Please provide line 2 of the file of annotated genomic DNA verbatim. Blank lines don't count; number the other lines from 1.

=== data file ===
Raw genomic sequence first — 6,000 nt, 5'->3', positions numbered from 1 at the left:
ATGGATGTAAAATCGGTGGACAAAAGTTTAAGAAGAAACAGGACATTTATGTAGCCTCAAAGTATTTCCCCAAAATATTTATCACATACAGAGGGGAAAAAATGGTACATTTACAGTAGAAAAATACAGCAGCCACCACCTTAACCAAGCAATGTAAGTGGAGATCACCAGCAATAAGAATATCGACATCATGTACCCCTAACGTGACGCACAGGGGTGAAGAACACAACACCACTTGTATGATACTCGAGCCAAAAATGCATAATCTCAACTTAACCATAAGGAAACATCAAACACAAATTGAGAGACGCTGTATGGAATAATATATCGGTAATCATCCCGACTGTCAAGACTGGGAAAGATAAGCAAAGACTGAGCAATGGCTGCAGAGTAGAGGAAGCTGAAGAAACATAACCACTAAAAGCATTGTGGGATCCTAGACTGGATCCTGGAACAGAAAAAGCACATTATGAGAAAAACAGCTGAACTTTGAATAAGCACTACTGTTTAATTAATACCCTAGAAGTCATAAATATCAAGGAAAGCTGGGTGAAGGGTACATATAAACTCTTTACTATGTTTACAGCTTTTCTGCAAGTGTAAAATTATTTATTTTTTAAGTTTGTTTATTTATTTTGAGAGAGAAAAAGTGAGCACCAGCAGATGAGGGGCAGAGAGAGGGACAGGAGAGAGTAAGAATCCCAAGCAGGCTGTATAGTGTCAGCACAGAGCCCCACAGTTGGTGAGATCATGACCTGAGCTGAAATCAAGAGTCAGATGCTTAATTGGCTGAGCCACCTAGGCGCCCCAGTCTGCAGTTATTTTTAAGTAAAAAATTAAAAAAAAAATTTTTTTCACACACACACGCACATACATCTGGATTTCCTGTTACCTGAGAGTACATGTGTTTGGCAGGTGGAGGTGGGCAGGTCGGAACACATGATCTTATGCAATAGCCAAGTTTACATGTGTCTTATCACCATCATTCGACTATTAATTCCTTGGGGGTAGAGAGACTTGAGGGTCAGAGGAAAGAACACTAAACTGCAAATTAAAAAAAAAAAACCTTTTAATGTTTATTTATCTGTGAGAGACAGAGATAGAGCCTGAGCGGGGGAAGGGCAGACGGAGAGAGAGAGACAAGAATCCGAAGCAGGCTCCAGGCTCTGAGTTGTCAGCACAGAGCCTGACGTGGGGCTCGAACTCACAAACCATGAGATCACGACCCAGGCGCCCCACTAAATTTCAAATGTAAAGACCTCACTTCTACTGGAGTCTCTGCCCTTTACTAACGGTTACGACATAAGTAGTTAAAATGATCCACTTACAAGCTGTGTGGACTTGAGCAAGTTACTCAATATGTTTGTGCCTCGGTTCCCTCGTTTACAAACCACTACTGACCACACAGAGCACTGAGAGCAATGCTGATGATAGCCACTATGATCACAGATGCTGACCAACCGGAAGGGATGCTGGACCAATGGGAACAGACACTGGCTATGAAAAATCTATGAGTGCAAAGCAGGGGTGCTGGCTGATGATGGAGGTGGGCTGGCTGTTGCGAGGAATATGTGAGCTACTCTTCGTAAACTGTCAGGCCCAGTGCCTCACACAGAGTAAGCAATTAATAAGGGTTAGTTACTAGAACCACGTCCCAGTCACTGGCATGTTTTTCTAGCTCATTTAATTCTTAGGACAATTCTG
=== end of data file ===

ATGGATGTAAAATCGGTGGACAAAAGTTTAAGAAGAAACAGGACATTTATGTAGCCTCAAAGTATTTCCCCAAAATATTTATCACATACAGAGGGGAAAAAATGGTACATTTACAGTAGAAAAATACAGCAGCCACCACCTTAACCAAGCAATGTAAGTGGAGATCACCAGCAATAAGAATATCGACATCATGTACCCCTAACGTGACGCACAGGGGTGAAGAACACAACACCACTTGTATGATACTCGAGCCAAAAATGCATAATCTCAACTTAACCATAAGGAAACATCAAACACAAATTGAGAGACGCTGTATGGAATAATATATCGGTAATCATCCCGACTGTCAAGACTGGGAAAGATAAGCAAAGACTGAGCAATGGCTGCAGAGTAGAGGAAGCTGAAGAAACATAACCACTAAAAGCATTGTGGGATCCTAGACTGGATCCTGGAACAGAAAAAGCACATTATGAGAAAAACAGCTGAACTTTGAATAAGCACTACTGTTTAATTAATACCCTAGAAGTCATAAATATCAAGGAAAGCTGGGTGAAGGGTACATATAAACTCTTTACTATGTTTACAGCTTTTCTGCAAGTGTAAAATTATTTATTTTTTAAGTTTGTTTATTTATTTTGAGAGAGAAAAAGTGAGCACCAGCAGATGAGGGGCAGAGAGAGGGACAGGAGAGAGTAAGAATCCCAAGCAGGCTGTATAGTGTCAGCACAGAGCCCCACAGTTGGTGAGATCATGACCTGAGCTGAAATCAAGAGTCAGATGCTTAATTGGCTGAGCCACCTAGGCGCCCCAGTCTGCAGTTATTTTTAAGTAAAAAATTAAAAAAAAAATTTTTTTCACACACACACGCACATACATCTGGATTTCCTGTTACCTGAGAGTACATGTGTTTGGCAGGTGGAGGTGGGCAGGTCGGAACACATGATCTTATGCAATAGCCAAGTTTACATGTGTCTTATCACCATCATTCGACTATTAATTCCTTGGGGGTAGAGAGACTTGAGGGTCAGAGGAAAGAACACTAAACTGCAAATTAAAAAAAAAAAACCTTTTAATGTTTATTTATCTGTGAGAGACAGAGATAGAGCCTGAGCGGGGGAAGGGCAGACGGAGAGAGAGAGACAAGAATCCGAAGCAGGCTCCAGGCTCTGAGTTGTCAGCACAGAGCCTGACGTGGGGCTCGAACTCACAAACCATGAGATCACGACCCAGGCGCCCCACTAAATTTCAAATGTAAAGACCTCACTTCTACTGGAGTCTCTGCCCTTTACTAACGGTTACGACATAAGTAGTTAAAATGATCCACTTACAAGCTGTGTGGACTTGAGCAAGTTACTCAATATGTTTGTGCCTCGGTTCCCTCGTTTACAAACCACTACTGACCACACAGAGCACTGAGAGCAATGCTGATGATAGCCACTATGATCACAGATGCTGACCAACCGGAAGGGATGCTGGACCAATGGGAACAGACACTGGCTATGAAAAATCTATGAGTGCAAAGCAGGGGTGCTGGCTGATGATGGAGGTGGGCTGGCTGTTGCGAGGAATATGTGAGCTACTCTTCGTAAACTGTCAGGCCCAGTGCCTCACACAGAGTAAGCAATTAATAAGGGTTAGTTACTAGAACCACGTCCCAGTCACTGGCATGTTTTTCTAGCTCATTTAATTCTTAGGACAATTCTG